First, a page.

‘ART for wALL’: Carolina Beach mural project to showcase town’s history through local artists

One of four planned murals will be sketched and painted by a team of local artists, who will use this 1950s-era postcard as inspiration to paint a “Welcome to Carolina Beach” illustration on the front of Town Hall, facing passing cars on Lake Park Boulevard. (Courtesy Maureen Lewis and the Carolina Beach Mural Project)

CAROLINA BEACH — When Maureen Lewis moved to Carolina Beach from Hermosa Beach, a small beachfront town just south of Los Angeles that began memorializing its funky, colorful culture with artistic wall murals just over 10 years ago, she began thinking of way to replicate the idea.

“That’s what my vision was for Carolina Beach, a town with so much history, so many great stories,” Lewis said. “I don’t want them to be forgotten.”

To Lewis, there were some strong similarities between Hermosa Beach and Carolina Beach, two popular destination towns with nearly the same latitude coordinates (separated by .17 degrees), mild and sunny climates, and rich histories. Soon after she arrived, she founded the Carolina Beach Mural Project, with similar goals and beliefs of the Hermosa Beach Murals Project: use public art as a way to unite residents, entertain visitors, and boost the town’s economy and “social wellness.”


The group is made up of nine volunteers — including local artists, entrepreneurs, a town councilman, a realtor, and several residents active in town committees — and its tag line is “ART for wALL.”

They have their sights on four wall murals painted by local artists on buildings scattered throughout Carolina Beach. The first will be unveiled on the front of Town Hall facing passing cars on Lake Park Boulevard — a “Welcome to Carolina Beach” illustration painted by a team of artists led by Susan Nutall, and inspired by a 1950s postcard.

“We know it’ll be one of those murals people will get out and take a picture of,” Lewis said.

The second mural is expected to be unveiled on the side of Veggie Wagon Produce and Specialty Shop in early November, celebrating wildlife photographer and Surf Carolina Magazine founder Robbie Johnson. The artwork will encapsulate the history of the building, which was once Johnson’s surf shop before it served as a bait and tackle shop, according to Lewis. She said a Request for Proposals has been sent out, and hopes for a total of six submissions (there are currently three).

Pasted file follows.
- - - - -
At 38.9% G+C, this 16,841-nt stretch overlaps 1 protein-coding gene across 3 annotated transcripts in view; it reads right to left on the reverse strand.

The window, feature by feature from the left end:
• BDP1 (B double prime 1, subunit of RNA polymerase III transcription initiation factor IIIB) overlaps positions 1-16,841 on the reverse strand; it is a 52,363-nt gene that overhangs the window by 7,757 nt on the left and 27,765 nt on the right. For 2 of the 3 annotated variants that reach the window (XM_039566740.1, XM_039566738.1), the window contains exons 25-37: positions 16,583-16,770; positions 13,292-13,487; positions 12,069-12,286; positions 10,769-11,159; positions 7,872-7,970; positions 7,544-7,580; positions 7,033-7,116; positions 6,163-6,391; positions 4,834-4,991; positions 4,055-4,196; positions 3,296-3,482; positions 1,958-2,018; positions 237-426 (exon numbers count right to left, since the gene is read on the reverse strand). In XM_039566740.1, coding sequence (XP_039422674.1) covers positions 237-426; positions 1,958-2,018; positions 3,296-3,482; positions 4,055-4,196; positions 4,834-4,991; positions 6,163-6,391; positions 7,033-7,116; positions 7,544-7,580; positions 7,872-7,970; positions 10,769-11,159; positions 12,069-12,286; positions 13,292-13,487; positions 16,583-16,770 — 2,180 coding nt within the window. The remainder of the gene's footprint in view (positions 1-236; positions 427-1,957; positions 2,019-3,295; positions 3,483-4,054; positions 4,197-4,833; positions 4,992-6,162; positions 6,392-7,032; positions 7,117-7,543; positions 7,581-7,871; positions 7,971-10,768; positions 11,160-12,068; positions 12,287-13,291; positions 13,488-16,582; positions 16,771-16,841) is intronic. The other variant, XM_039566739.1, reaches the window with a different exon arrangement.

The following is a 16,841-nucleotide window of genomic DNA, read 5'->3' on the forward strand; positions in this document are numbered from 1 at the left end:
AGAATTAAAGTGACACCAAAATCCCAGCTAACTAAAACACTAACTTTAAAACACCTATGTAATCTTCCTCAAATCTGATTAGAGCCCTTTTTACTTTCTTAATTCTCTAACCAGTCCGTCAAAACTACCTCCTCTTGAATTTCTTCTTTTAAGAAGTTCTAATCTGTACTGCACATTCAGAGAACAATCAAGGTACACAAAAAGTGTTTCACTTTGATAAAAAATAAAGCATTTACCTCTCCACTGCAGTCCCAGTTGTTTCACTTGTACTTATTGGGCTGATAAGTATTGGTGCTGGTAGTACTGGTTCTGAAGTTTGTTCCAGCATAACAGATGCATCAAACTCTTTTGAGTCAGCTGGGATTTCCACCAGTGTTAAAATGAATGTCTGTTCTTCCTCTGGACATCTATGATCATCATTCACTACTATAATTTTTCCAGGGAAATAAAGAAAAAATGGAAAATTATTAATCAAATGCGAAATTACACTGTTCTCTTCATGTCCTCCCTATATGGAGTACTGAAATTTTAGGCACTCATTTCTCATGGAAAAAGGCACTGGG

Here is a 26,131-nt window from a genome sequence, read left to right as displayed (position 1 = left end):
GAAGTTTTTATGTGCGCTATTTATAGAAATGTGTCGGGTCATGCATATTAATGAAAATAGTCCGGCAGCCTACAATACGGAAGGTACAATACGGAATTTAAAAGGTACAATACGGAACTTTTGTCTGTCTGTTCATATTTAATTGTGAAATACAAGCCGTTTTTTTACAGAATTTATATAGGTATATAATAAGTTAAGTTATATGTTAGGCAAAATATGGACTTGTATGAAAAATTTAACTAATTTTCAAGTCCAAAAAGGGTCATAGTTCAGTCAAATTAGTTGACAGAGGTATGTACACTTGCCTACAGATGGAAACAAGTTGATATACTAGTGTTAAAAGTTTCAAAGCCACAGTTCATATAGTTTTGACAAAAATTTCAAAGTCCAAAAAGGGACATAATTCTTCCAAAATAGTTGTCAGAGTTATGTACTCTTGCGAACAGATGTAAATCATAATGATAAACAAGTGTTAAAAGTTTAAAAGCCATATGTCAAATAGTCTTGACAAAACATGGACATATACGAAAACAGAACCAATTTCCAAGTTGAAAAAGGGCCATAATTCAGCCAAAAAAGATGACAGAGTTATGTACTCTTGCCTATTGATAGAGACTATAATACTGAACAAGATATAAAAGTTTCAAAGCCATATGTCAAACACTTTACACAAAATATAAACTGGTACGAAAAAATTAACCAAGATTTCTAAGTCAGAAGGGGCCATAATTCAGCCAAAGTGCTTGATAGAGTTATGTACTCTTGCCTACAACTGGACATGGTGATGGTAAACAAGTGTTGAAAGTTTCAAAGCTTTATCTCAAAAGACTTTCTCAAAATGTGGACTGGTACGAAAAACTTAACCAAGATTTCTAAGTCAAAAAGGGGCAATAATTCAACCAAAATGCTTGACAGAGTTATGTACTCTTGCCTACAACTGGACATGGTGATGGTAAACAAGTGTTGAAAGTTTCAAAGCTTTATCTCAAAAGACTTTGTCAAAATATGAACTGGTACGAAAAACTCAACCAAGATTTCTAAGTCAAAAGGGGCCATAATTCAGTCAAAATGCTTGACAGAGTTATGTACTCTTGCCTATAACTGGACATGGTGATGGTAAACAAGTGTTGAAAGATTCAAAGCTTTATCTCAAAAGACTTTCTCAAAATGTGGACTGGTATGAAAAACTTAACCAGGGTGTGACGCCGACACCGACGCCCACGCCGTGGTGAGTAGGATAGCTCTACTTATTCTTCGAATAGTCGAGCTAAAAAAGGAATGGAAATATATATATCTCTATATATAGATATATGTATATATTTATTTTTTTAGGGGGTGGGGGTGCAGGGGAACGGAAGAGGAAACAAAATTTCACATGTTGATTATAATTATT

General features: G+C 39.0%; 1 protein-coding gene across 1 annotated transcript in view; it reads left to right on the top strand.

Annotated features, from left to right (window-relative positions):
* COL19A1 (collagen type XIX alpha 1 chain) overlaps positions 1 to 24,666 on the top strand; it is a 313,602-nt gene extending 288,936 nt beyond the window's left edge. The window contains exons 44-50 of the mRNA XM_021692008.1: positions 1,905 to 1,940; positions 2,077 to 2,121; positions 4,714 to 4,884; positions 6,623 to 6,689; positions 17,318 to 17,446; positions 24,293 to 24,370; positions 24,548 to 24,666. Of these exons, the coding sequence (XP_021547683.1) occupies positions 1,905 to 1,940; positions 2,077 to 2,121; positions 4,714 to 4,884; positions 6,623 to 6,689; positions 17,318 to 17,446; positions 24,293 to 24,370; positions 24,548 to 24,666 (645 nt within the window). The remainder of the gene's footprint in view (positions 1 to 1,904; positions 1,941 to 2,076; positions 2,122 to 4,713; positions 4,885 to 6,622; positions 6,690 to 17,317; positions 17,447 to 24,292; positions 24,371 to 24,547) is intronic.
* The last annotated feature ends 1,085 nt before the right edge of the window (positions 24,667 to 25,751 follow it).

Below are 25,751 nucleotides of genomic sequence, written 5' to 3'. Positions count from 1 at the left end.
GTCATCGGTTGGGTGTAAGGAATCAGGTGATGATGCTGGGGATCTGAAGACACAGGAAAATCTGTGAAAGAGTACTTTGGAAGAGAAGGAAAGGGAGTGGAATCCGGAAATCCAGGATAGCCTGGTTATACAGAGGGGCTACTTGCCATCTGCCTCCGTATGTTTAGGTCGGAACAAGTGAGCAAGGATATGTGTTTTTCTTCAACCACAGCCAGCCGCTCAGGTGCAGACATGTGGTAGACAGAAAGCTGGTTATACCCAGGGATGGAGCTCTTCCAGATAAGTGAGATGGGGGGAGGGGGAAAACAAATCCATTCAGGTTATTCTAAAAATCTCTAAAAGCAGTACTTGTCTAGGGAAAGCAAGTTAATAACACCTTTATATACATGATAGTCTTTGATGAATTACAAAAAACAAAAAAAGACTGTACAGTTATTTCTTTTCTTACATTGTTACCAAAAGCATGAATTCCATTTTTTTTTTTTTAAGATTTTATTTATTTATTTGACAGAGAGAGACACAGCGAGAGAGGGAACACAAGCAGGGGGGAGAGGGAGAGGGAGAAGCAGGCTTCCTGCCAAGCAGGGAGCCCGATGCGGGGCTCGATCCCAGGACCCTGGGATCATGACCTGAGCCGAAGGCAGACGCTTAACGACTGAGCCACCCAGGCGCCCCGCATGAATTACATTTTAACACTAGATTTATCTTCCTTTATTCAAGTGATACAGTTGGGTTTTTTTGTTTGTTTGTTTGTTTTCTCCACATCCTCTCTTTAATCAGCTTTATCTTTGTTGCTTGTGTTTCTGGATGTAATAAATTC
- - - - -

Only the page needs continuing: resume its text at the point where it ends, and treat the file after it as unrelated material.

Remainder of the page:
Although the group must still pick an artist to paint the third mural — which will be a dedication to the island’s famous Shoo-fly train painted on the side of Crush and Grind — Lewis expects to host an event to raise funds for the artist that will include a raffle prize of a week’s free stay in a local condominium.

The train’s nickname came from passengers who had arrived to the island’s north end on the Cape Fear Steamboat from Wilmington in the late 1800s and early 1900s. The train was windowless and hot and filled with biting flies and mosquitos, and passengers had to continuously swat at the bugs as it passed from a dock near Snow’s Cut to the main downtown area. (There was no road built on the island at the time.)

The fourth mural will be painted on a wall at SeaWitch Tiki Bar. The artist and theme of the illustration have not yet been determined, although shag dancing has been considered.

The painting committee for the Town Hall mural will meet at artist Susan Nuttall’s studio on Tuesday, September 15th to sketch the ‘Welcome to Carolina’ illustration.

Visit the Carolina Beach Mural Project website here.

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View photos of the mural locations and design inspirations above using the arrows. In order: Crush and Grind; an illustration of the Shoo-fly Train; SeaWitch Tiki Bar; and Veggie Wagon Produce and Specialty Shop. (Photos courtesy Carolina Beach Mural Project)

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